- Recently, the pope stated: “There is a healthy secularism, for instance, the secularism of the State. In general, a secular State is a good thing; it is better than a confessional State, because confessional States finish badly.” This is a departure from the explicit teaching of earlier popes and the tradition of the Church that the state should favor the Catholic Church, in the interest of the common good of helping everyone get to heaven. Pius XI, like other popes, said the state has a duty to promote the true religion. Does Pope Francis’s teaching not contradict the 1925 encyclical Quas Primas?
- In the same interview, the pope said: “[N]o religion as such can foment war. Because in this case it would be proclaiming a god of destruction, a god of hatred. One cannot wage war in the name of God or in the name of a religious position. War cannot be waged in any religion.” This is simply not true, factually. One recalls Joshua and Jericho and other Old Testament examples. A more recent example is that the doctrines of Islam call for jihad. Mohammed himself was a warlord, and he is considered a model of behavior for Muslims.
Tradition, Doctrine and Magisterium
Has doctrine changed? Doctrine is supposed to be unchangeable in the Catholic Church, so I will not claim that it has. However, what is obvious is that many pronouncements by Church leaders, both written and spoken, appear to contradict the traditional doctrine of the Church. It seems there are many Church leaders who would like doctrine to change. Many conciliar and post-Vatican II statements are difficult (or, frankly, impossible) to interpret as consistent with Tradition and the Magisterium.
I am not an expert on these things, but I have done a little research, and here is what I’ve found about traditional doctrines that appear to be contradicted by Vatican II and post-conciliar documents and actions by Church leaders.
The Vatican II document Dignitatis Humanae says that humans have a natural right to religious freedom. Such a teaching was explicitly rejected by all Church fathers, doctors, and popes prior to Vatican II. There is no right to practice false religions or spread error, according to pre-Vatican II doctrine. Dignitatis Humanae says false religions may be publicly promoted – a position condemned in the past. In the past, saints destroyed idols and temples and legislated against pagan and heretical practices. According to Vatican II’s modern notion of religious freedom, it appears St. Louis IX was in error for promoting Catholicism in his kingdom, and St. Thomas More was wrong for using state authority to crack down on the publication and circulation of Lutheran literature in England. The modern view is well represented in the quote from Pope Francis above that the state should be secular.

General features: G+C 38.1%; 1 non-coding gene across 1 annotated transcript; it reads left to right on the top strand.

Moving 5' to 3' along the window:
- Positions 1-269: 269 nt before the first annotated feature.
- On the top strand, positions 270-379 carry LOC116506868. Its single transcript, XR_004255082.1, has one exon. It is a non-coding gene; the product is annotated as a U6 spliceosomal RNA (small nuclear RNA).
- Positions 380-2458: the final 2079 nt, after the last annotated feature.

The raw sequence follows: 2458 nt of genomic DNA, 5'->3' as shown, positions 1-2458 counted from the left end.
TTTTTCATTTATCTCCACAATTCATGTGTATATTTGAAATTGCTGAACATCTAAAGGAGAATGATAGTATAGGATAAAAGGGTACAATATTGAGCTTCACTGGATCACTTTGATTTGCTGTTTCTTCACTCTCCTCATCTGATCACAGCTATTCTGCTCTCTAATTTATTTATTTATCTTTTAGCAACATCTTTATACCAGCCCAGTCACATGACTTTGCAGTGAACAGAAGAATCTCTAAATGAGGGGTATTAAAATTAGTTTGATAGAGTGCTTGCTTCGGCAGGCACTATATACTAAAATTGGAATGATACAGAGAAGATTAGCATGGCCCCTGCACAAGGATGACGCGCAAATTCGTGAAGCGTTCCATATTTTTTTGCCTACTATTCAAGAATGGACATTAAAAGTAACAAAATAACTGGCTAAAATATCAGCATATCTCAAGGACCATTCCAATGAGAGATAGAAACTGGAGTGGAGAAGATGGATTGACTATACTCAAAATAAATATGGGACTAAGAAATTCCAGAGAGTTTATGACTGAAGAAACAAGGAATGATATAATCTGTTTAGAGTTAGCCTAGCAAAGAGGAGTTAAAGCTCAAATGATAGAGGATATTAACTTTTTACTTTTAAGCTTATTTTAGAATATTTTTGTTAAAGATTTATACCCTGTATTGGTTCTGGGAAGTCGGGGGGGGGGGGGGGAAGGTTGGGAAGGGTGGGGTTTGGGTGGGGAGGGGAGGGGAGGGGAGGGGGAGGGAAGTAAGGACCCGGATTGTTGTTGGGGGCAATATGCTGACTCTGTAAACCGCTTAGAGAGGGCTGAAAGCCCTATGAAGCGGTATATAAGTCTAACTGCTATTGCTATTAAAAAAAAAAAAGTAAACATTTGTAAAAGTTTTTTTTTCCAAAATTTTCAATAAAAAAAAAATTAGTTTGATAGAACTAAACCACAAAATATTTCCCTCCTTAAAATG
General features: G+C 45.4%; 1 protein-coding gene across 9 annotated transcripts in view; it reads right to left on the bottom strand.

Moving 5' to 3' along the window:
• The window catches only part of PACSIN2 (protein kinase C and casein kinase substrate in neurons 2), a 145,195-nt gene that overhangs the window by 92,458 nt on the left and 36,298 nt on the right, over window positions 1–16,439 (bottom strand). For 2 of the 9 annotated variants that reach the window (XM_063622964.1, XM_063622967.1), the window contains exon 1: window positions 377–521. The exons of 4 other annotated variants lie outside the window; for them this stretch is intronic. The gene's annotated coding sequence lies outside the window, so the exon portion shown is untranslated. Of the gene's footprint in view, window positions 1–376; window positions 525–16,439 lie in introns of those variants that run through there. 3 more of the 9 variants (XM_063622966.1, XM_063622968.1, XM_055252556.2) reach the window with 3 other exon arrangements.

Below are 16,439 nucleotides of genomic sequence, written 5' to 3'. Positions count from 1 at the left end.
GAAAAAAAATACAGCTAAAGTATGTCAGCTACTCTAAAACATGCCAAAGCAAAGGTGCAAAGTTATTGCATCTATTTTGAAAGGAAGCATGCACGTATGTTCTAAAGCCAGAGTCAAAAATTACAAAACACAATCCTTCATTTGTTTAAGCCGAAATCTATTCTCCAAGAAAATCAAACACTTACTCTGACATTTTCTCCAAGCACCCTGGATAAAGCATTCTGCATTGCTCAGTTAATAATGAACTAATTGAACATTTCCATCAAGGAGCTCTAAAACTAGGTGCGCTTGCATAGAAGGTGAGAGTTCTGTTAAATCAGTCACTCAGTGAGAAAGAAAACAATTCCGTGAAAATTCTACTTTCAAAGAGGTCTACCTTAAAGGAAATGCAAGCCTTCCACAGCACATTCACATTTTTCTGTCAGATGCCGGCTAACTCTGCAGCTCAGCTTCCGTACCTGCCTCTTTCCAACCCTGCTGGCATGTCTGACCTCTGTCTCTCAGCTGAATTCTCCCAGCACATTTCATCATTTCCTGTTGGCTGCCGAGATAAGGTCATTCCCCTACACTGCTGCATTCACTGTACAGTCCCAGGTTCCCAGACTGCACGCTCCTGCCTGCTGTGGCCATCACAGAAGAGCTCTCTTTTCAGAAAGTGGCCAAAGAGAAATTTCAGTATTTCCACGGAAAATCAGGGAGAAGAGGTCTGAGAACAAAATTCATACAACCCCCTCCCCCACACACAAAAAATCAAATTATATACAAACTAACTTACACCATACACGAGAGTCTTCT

The modernist ideas of religious liberty expressed in Vatican II documents were condemned by Pius IX in Quanta Cura, Leo XIII in Libertas Praetantissimum, and the Syllabus of Errors of 1864, among many other magisterial documents. Surprisingly, Cdl. Ratzinger claims that Gaudium et Spes is a “countersyllabus” to that of 1864: ”Let us content ourselves here with stating that the text [of Gaudium et Spes] plays the role of a counter-Syllabus to the measure that it represents an attempt to officially reconcile the Church with the world as it had become after 1789.” In other words, Vatican II’s Gaudium et Spes directly challenges the teaching of an earlier pope in a magisterial document.
Pius XI reminds us that Christ is King of the universe, which includes the social and political realms, and the state has duties toward God that include support for the Catholic Church. Pius XII negotiated a concordat with Spain in 1953 that made Catholicism the state religion, which Pius XII considered a model for other countries. After Vatican II, based on Dignitatis Humanae, the Vatican pressured Spain (and other similar Catholic countries) to change the constitution to recognize the new idea of “religious liberty.”
Questions about Amoris Laetitia
The big controversy of the moment provides a good example of how doctrine appears to be changing. But doctrine cannot change, and that is why there are so many questions about 2016’s apostolic exhortation Amoris Laetitia, which allows for the reasoning that people in adulterous relationships can be admitted to Holy Communion. This is how the document is already being implemented in many dioceses, such as in Argentina and Rome, with the pope’s approval. Such a practice threatens the integrity of the Sacraments and obscures truths about family life and morality.
The so-called “Kasper proposal,” which kicked all this off in early 2014, was to admit civilly divorced and remarried Catholics still in valid marriages to the Sacraments, especially the Eucharist. In a November 2015 interview, Pope Francis said, “This is bottom line result, the de facto appraisals, are entrusted to the confessors, but at the end of faster or slower paths, all the divorced who ask will be admitted.”
St. John the Baptist died for upholding the truth on marriage. So did Ss. Thomas More and Bishop John Fisher. And of course, Our Lord’s words in Scripture on adultery are clear. Absolution in confession depends on contrition and the resolution to avoid sin. The Eucharist should be received only by those in a state of grace. But A.L. appears irreconcilable with these doctrines.
Contradictory implementations of Amoris, such that Communion for adulterers is considered pastoral medicine in some dioceses but mortal sin in others, destroy Church unity. If the Four Cardinals receive no answer to their dubia and therefore issue some kind of public correction of the pope, will every Catholic – pew-sitter to prelate – be put on the spot to take sides in the controversy? If your bishop or parish priest defends Amoris and distributes Communion to public, unrepentant adulterers, consistent with the pope’s teaching, what will you do?